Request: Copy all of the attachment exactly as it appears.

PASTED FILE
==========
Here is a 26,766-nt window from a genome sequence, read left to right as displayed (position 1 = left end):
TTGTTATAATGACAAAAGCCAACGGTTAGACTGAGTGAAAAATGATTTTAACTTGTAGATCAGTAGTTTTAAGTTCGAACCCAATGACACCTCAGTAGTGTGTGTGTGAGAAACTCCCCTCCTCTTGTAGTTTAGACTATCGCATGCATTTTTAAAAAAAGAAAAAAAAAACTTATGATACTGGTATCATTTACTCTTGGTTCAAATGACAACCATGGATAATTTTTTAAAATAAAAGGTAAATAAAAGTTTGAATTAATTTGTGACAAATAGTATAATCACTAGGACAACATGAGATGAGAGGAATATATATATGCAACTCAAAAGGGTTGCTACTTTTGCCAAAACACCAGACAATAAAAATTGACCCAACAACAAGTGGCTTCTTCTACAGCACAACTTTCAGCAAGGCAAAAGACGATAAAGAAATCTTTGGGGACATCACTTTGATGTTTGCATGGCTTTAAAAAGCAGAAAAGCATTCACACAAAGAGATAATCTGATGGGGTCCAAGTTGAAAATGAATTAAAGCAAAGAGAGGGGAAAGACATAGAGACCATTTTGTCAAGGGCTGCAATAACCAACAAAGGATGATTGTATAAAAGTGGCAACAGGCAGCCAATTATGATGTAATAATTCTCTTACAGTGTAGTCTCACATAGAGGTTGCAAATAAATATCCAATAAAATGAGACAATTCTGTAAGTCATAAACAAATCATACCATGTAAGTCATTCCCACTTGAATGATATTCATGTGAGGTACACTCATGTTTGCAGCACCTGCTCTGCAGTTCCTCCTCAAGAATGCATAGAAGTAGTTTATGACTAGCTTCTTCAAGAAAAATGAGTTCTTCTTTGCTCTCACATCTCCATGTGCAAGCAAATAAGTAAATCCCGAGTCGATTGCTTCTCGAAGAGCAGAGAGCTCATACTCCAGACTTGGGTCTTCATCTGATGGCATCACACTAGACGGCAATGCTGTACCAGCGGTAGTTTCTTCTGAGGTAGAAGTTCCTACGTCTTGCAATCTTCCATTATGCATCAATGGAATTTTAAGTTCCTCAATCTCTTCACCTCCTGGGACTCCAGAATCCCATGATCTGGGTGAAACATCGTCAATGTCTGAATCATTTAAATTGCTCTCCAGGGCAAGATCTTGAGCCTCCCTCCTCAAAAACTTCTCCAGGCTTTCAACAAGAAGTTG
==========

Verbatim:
Here is a 26,766-nt window from a genome sequence, read left to right as displayed (position 1 = left end):
TTGTTATAATGACAAAAGCCAACGGTTAGACTGAGTGAAAAATGATTTTAACTTGTAGATCAGTAGTTTTAAGTTCGAACCCAATGACACCTCAGTAGTGTGTGTGTGAGAAACTCCCCTCCTCTTGTAGTTTAGACTATCGCATGCATTTTTAAAAAAAGAAAAAAAAAACTTATGATACTGGTATCATTTACTCTTGGTTCAAATGACAACCATGGATAATTTTTTAAAATAAAAGGTAAATAAAAGTTTGAATTAATTTGTGACAAATAGTATAATCACTAGGACAACATGAGATGAGAGGAATATATATATGCAACTCAAAAGGGTTGCTACTTTTGCCAAAACACCAGACAATAAAAATTGACCCAACAACAAGTGGCTTCTTCTACAGCACAACTTTCAGCAAGGCAAAAGACGATAAAGAAATCTTTGGGGACATCACTTTGATGTTTGCATGGCTTTAAAAAGCAGAAAAGCATTCACACAAAGAGATAATCTGATGGGGTCCAAGTTGAAAATGAATTAAAGCAAAGAGAGGGGAAAGACATAGAGACCATTTTGTCAAGGGCTGCAATAACCAACAAAGGATGATTGTATAAAAGTGGCAACAGGCAGCCAATTATGATGTAATAATTCTCTTACAGTGTAGTCTCACATAGAGGTTGCAAATAAATATCCAATAAAATGAGACAATTCTGTAAGTCATAAACAAATCATACCATGTAAGTCATTCCCACTTGAATGATATTCATGTGAGGTACACTCATGTTTGCAGCACCTGCTCTGCAGTTCCTCCTCAAGAATGCATAGAAGTAGTTTATGACTAGCTTCTTCAAGAAAAATGAGTTCTTCTTTGCTCTCACATCTCCATGTGCAAGCAAATAAGTAAATCCCGAGTCGATTGCTTCTCGAAGAGCAGAGAGCTCATACTCCAGACTTGGGTCTTCATCTGATGGCATCACACTAGACGGCAATGCTGTACCAGCGGTAGTTTCTTCTGAGGTAGAAGTTCCTACGTCTTGCAATCTTCCATTATGCATCAATGGAATTTTAAGTTCCTCAATCTCTTCACCTCCTGGGACTCCAGAATCCCATGATCTGGGTGAAACATCGTCAATGTCTGAATCATTTAAATTGCTCTCCAGGGCAAGATCTTGAGCCTCCCTCCTCAAAAACTTCTCCAGGCTTTCAACAAGAAGTTG